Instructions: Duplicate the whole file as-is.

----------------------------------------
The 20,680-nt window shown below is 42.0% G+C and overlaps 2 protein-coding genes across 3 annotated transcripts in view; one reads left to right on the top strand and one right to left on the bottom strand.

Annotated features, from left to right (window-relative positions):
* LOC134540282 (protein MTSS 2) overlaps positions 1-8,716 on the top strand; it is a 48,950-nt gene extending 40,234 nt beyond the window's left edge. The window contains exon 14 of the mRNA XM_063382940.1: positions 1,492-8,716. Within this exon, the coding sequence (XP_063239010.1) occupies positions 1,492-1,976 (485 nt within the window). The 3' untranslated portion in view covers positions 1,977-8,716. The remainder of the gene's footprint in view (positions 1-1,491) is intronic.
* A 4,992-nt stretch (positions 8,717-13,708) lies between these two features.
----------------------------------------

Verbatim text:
The 20,680-nt window shown below is 42.0% G+C and overlaps 2 protein-coding genes across 3 annotated transcripts in view; one reads left to right on the top strand and one right to left on the bottom strand.

Annotated features, from left to right (window-relative positions):
* LOC134540282 (protein MTSS 2) overlaps positions 1-8,716 on the top strand; it is a 48,950-nt gene extending 40,234 nt beyond the window's left edge. The window contains exon 14 of the mRNA XM_063382940.1: positions 1,492-8,716. Within this exon, the coding sequence (XP_063239010.1) occupies positions 1,492-1,976 (485 nt within the window). The 3' untranslated portion in view covers positions 1,977-8,716. The remainder of the gene's footprint in view (positions 1-1,491) is intronic.
* A 4,992-nt stretch (positions 8,717-13,708) lies between these two features.